Leading dairy and beef industry organisations have joined forces with UK supermarkets and animal welfarists to try to find solutions to the problem of the dairy industry's black and white bull calves that will make the export market redundant.
The Beyond Calf Exports Stakeholders Forum is seeking to find realistic and economically viable alternatives that will benefit the UK beef industry, calf breeders and also calf welfare.
The forum, set up following an initiative by Compassion in World Farming and the RSPCA, is also reviewing dairy cow breeding. As well as improving both welfare and commercial management to give a more solid economic base for dairy farming, the aim is to develop a better type of calf for the beef sector.
Three working groups have been established by the forum. One, chaired by Robert Forster, chief executive the National Beef Association, is examining market opportunities for black and white bull beef; another, chaired by Mary Mead of the British Friesian Breeders Club, is looking at overcoming the barriers to the development of the more sustainable cow; the third, chaired by Professor John Webster, is considering the animal welfare implications of the various options.
"We want to encourage self-sufficiency in the beef industry by ensuring that as many of black and white bull calves as possible are reared and made available to the UK beef industry, which is still importing up to 300,000 tonnes of beef a year," said Forster.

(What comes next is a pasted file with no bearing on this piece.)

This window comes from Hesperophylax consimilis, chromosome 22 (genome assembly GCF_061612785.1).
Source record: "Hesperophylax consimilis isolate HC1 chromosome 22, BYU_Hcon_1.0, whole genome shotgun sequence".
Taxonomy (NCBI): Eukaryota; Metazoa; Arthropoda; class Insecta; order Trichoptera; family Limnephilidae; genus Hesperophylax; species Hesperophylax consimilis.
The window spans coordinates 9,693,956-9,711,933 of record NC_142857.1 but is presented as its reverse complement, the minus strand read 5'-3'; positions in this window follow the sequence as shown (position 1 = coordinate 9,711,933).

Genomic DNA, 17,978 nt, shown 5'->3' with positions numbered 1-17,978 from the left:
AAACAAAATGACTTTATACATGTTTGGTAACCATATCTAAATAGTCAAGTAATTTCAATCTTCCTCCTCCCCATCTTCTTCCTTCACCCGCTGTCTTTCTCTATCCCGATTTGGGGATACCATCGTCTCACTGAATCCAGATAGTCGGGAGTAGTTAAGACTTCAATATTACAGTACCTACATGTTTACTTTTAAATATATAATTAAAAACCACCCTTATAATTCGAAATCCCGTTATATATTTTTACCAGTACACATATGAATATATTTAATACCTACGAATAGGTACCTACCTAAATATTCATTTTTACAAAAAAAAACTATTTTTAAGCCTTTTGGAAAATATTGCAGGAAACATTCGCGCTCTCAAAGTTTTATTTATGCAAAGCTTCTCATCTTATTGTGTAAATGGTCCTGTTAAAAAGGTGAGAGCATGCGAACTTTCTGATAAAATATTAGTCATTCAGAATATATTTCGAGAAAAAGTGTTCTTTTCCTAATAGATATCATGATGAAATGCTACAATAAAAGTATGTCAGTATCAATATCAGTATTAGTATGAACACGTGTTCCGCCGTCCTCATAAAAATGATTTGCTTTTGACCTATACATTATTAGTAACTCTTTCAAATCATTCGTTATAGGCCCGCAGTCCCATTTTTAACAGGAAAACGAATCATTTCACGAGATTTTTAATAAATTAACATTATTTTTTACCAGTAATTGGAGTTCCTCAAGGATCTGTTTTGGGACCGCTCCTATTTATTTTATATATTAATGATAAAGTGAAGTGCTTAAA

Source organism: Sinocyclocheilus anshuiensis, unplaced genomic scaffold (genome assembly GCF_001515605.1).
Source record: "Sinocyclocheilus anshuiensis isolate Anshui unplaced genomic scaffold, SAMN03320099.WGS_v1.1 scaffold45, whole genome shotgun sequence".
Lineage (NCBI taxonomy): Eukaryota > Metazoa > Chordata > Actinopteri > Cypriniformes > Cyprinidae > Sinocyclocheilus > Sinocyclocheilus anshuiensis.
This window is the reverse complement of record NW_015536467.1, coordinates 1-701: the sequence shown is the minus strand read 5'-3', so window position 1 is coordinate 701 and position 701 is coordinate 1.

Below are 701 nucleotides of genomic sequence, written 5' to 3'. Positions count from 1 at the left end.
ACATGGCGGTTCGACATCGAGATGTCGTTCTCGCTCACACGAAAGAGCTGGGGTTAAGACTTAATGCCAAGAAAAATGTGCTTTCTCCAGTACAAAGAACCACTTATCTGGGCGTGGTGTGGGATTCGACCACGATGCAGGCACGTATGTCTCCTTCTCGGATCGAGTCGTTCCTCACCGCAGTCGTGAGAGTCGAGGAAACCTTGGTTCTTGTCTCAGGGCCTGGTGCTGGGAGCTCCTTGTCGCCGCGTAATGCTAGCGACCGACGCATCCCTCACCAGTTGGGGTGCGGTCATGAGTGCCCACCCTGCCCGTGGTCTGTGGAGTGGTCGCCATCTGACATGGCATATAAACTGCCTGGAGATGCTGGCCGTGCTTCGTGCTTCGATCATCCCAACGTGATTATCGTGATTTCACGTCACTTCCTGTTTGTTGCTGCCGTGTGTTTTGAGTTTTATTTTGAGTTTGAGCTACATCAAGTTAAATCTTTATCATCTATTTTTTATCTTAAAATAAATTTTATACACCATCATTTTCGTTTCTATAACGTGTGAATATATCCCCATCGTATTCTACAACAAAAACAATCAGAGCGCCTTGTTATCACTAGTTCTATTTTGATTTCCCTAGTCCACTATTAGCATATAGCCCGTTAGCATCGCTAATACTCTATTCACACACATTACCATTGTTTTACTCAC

"We seek to make more breeders, rearers, processors and retailers aware of the advantages of drawing more of these calves into the UK's beef systems and of allowing them to make a direct contribution to increases in UK farm income and more work for the UK economy.
"This can be done by encouraging more dairy farmers to offer more calves to domestic buyers and making it easier for domestically based calf rearers to compete with exporters so that more of these calves are finished, and then processed, within the UK."
Mead said that the poor fertility and lack of calvings in some of today's cows gave dairy farmers few opportunities to put cows to beef bulls, since their breeding policy is dominated by the need to breed replacement heifers. The working group chaired by Mead is to focus on desirable genetic attributes rather than the advantages of one breed over another.
"The forthcoming change in the national genetic index (PLI) which will put greater emphasis on type and health traits, will help but will not necessarily result in better calf conformation," she said.
"Cross breeding would be the quickest way to produce a calf more suited to beef production but will only appeal to some. In the end it is all about economics. Better prices for well graded finished cattle would lead to better prices for better quality calves in the first instance and farmers would react accordingly."
Professor Webster, Emeritus professor of Animal Husbandry at the University of Bristol, said "The resumption of the export trade has restored a market for Holstein-Friesian bull calves animals, but one that may perpetuate rearing practices that are incompatible with our responsibility to provide a reasonable quality of life for these sentient animals."
"The aim of this forum is to explore all possible approaches to improving the welfare of the dairy bull calf, which range from the breeding of animals more suitable to conventional beef production, through to the development of improved husbandry systems for production of intensive beef and veal that minimise stresses associated with long-distance transport, improper feeding and inadequate housing."